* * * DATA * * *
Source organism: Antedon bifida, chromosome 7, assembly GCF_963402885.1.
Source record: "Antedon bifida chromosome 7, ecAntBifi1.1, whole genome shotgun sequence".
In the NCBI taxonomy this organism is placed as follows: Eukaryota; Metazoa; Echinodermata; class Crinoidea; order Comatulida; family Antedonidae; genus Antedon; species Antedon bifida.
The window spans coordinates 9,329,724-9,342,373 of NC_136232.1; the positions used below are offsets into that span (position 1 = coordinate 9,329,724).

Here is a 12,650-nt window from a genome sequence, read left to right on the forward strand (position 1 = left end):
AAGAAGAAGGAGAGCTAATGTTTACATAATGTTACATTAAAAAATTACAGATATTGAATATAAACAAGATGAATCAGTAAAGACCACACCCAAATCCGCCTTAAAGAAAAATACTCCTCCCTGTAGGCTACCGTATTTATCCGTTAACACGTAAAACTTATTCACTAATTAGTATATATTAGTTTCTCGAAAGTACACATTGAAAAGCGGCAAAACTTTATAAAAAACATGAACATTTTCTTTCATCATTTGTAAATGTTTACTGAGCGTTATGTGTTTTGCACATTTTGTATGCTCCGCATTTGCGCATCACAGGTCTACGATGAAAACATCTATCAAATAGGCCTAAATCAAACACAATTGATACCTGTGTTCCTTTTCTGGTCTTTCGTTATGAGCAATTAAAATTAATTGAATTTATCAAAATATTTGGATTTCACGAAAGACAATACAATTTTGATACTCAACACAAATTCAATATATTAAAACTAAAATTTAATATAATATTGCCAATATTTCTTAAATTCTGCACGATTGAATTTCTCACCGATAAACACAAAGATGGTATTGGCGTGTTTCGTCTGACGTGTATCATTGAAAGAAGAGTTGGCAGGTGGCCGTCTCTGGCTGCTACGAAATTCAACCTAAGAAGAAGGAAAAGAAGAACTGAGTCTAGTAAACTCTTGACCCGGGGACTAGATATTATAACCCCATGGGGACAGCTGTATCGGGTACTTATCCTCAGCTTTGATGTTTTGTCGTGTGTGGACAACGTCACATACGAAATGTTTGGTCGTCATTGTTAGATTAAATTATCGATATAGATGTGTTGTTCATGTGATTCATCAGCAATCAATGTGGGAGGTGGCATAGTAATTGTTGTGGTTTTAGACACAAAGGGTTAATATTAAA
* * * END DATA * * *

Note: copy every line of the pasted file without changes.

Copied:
Source organism: Antedon bifida, chromosome 7, assembly GCF_963402885.1.
Source record: "Antedon bifida chromosome 7, ecAntBifi1.1, whole genome shotgun sequence".
In the NCBI taxonomy this organism is placed as follows: Eukaryota; Metazoa; Echinodermata; class Crinoidea; order Comatulida; family Antedonidae; genus Antedon; species Antedon bifida.
The window spans coordinates 9,329,724-9,342,373 of NC_136232.1; the positions used below are offsets into that span (position 1 = coordinate 9,329,724).

Here is a 12,650-nt window from a genome sequence, read left to right on the forward strand (position 1 = left end):
AAGAAGAAGGAGAGCTAATGTTTACATAATGTTACATTAAAAAATTACAGATATTGAATATAAACAAGATGAATCAGTAAAGACCACACCCAAATCCGCCTTAAAGAAAAATACTCCTCCCTGTAGGCTACCGTATTTATCCGTTAACACGTAAAACTTATTCACTAATTAGTATATATTAGTTTCTCGAAAGTACACATTGAAAAGCGGCAAAACTTTATAAAAAACATGAACATTTTCTTTCATCATTTGTAAATGTTTACTGAGCGTTATGTGTTTTGCACATTTTGTATGCTCCGCATTTGCGCATCACAGGTCTACGATGAAAACATCTATCAAATAGGCCTAAATCAAACACAATTGATACCTGTGTTCCTTTTCTGGTCTTTCGTTATGAGCAATTAAAATTAATTGAATTTATCAAAATATTTGGATTTCACGAAAGACAATACAATTTTGATACTCAACACAAATTCAATATATTAAAACTAAAATTTAATATAATATTGCCAATATTTCTTAAATTCTGCACGATTGAATTTCTCACCGATAAACACAAAGATGGTATTGGCGTGTTTCGTCTGACGTGTATCATTGAAAGAAGAGTTGGCAGGTGGCCGTCTCTGGCTGCTACGAAATTCAACCTAAGAAGAAGGAAAAGAAGAACTGAGTCTAGTAAACTCTTGACCCGGGGACTAGATATTATAACCCCATGGGGACAGCTGTATCGGGTACTTATCCTCAGCTTTGATGTTTTGTCGTGTGTGGACAACGTCACATACGAAATGTTTGGTCGTCATTGTTAGATTAAATTATCGATATAGATGTGTTGTTCATGTGATTCATCAGCAATCAATGTGGGAGGTGGCATAGTAATTGTTGTGGTTTTAGACACAAAGGGTTAATATTAAA